Apr 26, 2018, 2:18 PM ET

More than 1.4 million students miss class as teachers in two states leave school in fight for education funds

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More than 1.4 million public school students were missing classes today as tens of thousands teachers in Arizona and Colorado walked out in a powerful display of frustration over a decade of education funding cuts they say have piled up to billions of dollars.

Arizona teachers went on strike after voting overwhelmingly last week to take the drastic move in hopes it will pressure lawmakers into giving them a 20 percent pay hike, fork over a $1 billion in education funding and up the salaries of school support staff.

PHOTO: Thousands march to the Arizona Capitol for higher teacher pay and school funding on the first day of a state-wide teacher strike, April 26, 2018, in Phoenix.Ross D. Franklin/AP
Thousands march to the Arizona Capitol for higher teacher pay and school funding on the first day of a state-wide teacher strike, April 26, 2018, in Phoenix.

Public educators in Arizona rank 46th in the nation in teacher pay, earning about $12,000 less than the national average of $59,660, according to a 2018 report by the National Education Association.

In Colorado, up to 10,000 educators have taken personal leave to rally at their state Capitol in Denver today and tomorrow and lobby legislators to boost funding for education there, which they say has been slashed by a whopping $6.6 billion over the last nine years. The teachers are also demanding no new corporate tax breaks until education funding is restored.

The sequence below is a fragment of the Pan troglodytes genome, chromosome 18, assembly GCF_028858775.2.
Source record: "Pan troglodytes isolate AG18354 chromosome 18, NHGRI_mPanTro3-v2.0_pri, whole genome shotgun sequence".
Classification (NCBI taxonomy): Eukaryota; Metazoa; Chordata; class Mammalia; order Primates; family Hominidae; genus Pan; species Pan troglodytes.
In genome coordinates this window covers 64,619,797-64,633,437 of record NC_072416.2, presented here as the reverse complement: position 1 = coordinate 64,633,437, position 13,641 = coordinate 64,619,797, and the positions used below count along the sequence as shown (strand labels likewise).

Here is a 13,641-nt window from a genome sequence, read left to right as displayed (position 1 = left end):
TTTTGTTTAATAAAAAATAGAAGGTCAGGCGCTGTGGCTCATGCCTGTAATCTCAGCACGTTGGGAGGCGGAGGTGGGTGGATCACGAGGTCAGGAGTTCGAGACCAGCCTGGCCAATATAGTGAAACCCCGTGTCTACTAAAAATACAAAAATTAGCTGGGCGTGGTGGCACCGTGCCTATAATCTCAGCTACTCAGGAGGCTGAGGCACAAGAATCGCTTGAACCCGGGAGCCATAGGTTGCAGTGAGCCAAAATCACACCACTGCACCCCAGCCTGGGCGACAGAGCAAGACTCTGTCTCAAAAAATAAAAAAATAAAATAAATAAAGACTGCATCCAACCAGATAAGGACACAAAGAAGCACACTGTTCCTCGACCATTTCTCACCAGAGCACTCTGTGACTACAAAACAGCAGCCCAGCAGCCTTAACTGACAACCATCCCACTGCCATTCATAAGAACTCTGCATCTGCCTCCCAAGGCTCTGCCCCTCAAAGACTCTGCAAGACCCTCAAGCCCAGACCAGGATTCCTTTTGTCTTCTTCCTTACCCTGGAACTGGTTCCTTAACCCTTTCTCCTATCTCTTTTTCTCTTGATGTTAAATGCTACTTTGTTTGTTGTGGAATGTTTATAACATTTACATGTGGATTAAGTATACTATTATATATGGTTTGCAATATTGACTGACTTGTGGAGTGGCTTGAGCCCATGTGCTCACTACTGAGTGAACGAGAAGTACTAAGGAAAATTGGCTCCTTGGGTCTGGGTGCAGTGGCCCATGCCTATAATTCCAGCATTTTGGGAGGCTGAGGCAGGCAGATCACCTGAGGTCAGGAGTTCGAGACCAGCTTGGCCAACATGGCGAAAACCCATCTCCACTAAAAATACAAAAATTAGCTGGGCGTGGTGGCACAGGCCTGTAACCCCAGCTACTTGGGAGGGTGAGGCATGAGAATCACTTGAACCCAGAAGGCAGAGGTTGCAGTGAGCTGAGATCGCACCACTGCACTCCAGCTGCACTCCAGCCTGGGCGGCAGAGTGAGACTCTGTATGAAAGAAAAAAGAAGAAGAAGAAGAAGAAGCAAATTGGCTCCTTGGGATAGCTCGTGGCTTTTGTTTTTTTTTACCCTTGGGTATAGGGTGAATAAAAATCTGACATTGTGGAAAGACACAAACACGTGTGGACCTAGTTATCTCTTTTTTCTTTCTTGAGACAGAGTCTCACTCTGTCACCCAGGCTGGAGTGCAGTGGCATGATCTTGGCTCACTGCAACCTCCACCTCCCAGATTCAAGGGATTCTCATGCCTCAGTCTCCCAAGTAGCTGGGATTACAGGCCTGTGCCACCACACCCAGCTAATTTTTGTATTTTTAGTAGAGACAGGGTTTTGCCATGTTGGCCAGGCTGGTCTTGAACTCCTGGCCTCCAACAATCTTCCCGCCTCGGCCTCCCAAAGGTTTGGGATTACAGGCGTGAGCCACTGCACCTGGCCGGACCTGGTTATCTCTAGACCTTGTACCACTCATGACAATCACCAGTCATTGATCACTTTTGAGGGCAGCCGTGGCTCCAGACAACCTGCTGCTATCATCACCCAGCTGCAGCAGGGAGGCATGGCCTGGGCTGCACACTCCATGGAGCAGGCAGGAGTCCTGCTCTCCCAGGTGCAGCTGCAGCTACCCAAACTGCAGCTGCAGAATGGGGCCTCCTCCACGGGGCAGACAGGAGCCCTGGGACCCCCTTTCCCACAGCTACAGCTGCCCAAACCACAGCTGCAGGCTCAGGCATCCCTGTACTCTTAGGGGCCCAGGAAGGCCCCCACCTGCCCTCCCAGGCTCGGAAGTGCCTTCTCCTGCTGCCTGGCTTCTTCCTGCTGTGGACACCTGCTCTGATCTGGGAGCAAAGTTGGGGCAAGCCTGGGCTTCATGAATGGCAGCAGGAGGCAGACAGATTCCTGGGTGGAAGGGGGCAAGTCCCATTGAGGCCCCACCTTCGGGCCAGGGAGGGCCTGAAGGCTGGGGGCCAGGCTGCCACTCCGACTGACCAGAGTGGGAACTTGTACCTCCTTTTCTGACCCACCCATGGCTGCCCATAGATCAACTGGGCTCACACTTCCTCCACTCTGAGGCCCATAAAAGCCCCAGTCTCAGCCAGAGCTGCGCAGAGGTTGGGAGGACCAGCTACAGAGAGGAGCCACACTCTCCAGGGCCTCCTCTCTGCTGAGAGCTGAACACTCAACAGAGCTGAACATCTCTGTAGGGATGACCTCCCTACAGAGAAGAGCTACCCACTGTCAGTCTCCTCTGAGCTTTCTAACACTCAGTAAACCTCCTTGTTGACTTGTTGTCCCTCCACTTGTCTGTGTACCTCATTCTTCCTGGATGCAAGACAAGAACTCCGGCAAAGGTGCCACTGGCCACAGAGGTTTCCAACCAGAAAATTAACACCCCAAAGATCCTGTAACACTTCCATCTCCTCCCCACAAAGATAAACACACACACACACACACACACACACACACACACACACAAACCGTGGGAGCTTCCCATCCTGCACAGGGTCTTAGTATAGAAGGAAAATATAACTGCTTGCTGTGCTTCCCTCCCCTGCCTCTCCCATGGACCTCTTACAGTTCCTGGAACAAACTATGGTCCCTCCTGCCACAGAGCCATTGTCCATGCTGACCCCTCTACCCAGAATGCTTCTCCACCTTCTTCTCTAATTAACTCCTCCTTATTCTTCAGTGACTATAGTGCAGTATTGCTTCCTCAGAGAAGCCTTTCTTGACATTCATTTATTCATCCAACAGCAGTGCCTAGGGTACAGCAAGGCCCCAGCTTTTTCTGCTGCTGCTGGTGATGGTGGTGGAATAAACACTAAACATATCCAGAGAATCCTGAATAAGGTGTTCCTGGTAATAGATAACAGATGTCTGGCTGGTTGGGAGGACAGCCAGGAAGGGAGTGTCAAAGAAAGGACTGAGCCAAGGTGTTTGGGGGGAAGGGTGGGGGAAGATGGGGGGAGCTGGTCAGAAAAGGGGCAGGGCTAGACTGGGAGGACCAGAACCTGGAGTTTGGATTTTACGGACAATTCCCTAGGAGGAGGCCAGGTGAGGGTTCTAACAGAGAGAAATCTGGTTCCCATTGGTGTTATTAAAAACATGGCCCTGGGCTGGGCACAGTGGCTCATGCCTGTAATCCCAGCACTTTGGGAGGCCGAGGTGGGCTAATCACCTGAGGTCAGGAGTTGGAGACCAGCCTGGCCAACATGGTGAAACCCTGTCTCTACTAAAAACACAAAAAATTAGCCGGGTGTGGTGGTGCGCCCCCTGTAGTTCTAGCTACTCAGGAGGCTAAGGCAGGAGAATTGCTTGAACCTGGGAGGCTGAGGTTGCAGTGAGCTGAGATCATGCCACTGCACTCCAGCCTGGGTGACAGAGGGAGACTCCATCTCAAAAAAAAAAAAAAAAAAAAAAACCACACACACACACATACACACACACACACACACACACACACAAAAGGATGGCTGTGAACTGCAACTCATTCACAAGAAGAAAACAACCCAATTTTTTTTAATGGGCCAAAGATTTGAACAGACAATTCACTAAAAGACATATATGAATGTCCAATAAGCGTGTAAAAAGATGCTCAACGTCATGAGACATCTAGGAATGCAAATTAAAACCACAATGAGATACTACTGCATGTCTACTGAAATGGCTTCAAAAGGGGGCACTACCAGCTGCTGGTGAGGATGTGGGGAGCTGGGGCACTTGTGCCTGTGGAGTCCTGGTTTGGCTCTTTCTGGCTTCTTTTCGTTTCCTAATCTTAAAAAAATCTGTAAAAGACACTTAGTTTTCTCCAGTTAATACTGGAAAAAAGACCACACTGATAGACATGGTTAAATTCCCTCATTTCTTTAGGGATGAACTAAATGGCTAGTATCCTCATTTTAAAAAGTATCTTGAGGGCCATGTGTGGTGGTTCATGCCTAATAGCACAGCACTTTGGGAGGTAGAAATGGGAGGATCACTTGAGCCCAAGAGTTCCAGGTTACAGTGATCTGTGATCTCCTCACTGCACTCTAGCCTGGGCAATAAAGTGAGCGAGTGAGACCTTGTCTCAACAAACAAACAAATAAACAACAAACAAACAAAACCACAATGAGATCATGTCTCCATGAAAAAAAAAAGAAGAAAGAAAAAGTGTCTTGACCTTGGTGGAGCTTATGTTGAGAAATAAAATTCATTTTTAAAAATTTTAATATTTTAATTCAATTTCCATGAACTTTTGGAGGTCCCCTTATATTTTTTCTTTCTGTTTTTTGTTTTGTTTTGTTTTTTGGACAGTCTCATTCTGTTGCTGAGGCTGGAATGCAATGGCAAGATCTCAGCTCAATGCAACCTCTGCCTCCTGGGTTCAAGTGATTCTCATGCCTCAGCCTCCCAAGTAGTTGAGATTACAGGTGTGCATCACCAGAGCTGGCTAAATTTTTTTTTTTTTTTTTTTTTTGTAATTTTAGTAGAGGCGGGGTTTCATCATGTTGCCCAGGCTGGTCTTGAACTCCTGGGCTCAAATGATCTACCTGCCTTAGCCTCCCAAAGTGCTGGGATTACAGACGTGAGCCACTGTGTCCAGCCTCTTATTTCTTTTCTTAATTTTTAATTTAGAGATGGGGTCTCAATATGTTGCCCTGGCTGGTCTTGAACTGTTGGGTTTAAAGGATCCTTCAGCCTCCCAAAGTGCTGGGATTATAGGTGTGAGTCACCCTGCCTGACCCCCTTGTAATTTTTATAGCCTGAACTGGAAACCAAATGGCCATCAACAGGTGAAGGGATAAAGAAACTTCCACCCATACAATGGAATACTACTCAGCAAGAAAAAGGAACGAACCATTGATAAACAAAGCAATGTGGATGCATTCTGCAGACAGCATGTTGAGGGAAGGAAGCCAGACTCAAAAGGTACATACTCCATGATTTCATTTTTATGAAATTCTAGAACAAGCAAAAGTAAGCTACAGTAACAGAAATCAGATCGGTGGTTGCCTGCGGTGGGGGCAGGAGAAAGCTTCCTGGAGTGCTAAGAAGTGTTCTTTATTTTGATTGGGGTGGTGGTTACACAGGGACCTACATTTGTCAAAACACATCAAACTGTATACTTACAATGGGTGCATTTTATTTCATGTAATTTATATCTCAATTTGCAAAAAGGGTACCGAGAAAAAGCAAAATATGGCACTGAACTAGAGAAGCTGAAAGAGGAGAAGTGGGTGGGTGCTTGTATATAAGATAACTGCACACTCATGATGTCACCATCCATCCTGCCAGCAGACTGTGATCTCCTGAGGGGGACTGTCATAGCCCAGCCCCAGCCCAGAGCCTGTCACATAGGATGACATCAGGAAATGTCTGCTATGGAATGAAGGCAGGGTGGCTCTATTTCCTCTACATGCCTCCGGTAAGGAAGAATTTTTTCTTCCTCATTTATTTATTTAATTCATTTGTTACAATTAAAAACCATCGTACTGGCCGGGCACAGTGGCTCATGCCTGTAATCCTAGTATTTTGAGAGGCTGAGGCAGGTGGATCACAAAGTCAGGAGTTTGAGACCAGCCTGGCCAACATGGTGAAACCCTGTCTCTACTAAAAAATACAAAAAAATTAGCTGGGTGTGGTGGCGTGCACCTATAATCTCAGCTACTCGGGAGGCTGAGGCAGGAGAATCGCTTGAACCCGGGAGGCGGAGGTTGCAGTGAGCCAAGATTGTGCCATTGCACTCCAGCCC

"We are fed up at this point," Kerrie Dallman, president of the Colorado Education Association, told ABC News this week.

PHOTO: Nikee Onken, a teacher from Douglas County, Colo., uses a bullhorn to lead supporters during a teacher rally Thursday, April 26, 2018, in Denver.David Zalubowski/AP
Nikee Onken, a teacher from Douglas County, Colo., uses a bullhorn to lead supporters during a teacher rally Thursday, April 26, 2018, in Denver.

The Arizona and Colorado teacher labor actions are just the latest in a wave of educator revolts ignited by West Virginia teachers who went on a nine-day strike earlier this year and won a five percent pay raise in March.

Since the West Virginia wildcat strike, teachers in Oklahoma went on a nine-day strike of their own, persuading legislators to up their annual pay an average of $6,000, give support staff a raise and increase funding for education by nearly $500 million. Earlier this month, Kentucky educators walked out of class angry over a pension reform bill they said was passed by legislators without their input and signed into law by their governor despite their vociferous objections.

Most of the work actions have occurred in red states where legislatures and governors' offices are dominated by Republicans. Colorado, where Democrats occupy the governor's office and hold a majority in the state Assembly, is the exception.